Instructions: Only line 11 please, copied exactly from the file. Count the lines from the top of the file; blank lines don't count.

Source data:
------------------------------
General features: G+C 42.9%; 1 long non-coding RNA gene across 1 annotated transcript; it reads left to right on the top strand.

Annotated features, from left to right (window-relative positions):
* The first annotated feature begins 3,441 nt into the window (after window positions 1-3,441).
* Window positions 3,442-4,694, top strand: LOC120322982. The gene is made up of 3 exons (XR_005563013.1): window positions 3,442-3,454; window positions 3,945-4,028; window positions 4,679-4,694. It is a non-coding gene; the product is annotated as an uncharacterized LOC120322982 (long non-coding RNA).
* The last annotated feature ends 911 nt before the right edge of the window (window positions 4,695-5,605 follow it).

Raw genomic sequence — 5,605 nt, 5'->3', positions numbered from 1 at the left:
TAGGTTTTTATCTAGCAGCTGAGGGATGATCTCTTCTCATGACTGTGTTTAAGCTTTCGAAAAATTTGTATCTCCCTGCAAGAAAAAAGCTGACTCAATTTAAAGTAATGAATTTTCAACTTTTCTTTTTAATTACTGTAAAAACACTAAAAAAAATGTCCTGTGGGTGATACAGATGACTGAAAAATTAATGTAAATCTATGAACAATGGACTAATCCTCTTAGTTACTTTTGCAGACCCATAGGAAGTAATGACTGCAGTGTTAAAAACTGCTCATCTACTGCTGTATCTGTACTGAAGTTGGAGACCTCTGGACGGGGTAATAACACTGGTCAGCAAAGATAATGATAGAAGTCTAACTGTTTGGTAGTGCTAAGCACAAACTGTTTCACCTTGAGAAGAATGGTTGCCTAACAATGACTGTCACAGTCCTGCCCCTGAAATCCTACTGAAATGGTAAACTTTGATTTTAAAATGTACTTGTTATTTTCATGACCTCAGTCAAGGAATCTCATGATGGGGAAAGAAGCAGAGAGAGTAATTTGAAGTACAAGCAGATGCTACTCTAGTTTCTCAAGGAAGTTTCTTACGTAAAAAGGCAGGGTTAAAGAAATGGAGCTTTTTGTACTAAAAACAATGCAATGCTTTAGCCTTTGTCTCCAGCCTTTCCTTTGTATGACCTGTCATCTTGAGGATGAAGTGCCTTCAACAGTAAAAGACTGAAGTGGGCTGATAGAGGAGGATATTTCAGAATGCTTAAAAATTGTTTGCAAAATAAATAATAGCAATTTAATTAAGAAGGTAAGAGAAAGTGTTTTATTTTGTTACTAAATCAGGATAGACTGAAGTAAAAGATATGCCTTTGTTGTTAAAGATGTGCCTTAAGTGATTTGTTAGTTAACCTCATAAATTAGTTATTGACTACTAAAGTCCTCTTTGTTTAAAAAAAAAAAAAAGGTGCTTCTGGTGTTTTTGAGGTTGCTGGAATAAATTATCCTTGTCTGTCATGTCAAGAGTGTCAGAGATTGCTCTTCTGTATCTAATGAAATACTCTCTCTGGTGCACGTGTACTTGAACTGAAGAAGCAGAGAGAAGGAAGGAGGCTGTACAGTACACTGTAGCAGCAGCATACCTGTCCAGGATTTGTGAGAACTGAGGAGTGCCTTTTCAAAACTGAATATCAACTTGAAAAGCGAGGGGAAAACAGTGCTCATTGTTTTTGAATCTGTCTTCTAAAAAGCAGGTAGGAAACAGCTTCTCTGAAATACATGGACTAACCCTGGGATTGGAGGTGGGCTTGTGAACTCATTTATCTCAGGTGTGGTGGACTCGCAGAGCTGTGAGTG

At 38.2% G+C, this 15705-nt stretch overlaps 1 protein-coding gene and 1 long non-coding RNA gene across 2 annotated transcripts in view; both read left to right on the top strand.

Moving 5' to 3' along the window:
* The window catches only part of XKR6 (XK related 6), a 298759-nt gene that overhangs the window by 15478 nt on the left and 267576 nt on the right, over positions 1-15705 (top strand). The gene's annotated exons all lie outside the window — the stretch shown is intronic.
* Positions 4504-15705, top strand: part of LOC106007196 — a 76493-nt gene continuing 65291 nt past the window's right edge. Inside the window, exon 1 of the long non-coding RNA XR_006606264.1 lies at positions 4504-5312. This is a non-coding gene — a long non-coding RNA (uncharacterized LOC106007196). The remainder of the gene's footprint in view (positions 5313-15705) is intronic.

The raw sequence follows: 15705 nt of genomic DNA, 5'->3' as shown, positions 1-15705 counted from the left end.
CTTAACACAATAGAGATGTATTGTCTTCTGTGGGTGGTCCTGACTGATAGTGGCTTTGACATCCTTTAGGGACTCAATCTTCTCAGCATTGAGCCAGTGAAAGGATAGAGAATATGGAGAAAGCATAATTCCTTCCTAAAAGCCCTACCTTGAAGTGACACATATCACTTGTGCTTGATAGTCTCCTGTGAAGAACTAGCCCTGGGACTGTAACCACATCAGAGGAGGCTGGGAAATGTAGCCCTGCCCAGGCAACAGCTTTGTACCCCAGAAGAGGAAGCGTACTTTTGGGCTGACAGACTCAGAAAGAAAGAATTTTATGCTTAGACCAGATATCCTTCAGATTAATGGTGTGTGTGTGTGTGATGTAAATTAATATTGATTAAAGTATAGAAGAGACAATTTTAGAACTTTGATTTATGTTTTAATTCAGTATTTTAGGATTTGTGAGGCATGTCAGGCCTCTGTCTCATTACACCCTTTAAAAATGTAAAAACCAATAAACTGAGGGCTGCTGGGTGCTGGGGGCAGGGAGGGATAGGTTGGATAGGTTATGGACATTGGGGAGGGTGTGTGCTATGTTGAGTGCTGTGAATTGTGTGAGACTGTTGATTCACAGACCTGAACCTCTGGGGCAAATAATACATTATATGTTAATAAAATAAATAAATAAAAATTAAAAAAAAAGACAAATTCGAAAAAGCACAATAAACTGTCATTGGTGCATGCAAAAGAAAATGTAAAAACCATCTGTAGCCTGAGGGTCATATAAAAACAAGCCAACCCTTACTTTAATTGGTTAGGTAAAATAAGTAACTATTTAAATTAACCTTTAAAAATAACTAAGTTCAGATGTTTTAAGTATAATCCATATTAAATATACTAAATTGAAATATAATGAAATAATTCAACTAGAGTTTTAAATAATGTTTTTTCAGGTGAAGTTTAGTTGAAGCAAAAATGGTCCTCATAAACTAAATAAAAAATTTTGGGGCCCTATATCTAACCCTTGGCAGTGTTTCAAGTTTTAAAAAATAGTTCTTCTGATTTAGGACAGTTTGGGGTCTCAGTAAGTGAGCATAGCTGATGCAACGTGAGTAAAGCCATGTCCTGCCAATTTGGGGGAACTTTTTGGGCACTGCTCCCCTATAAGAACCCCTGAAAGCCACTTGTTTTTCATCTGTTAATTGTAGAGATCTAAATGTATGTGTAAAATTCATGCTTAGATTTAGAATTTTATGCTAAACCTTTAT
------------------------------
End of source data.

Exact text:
* Positions 4504-15705, top strand: part of LOC106007196 — a 76493-nt gene continuing 65291 nt past the window's right edge. Inside the window, exon 1 of the long non-coding RNA XR_006606264.1 lies at positions 4504-5312. This is a non-coding gene — a long non-coding RNA (uncharacterized LOC106007196). The remainder of the gene's footprint in view (positions 5313-15705) is intronic.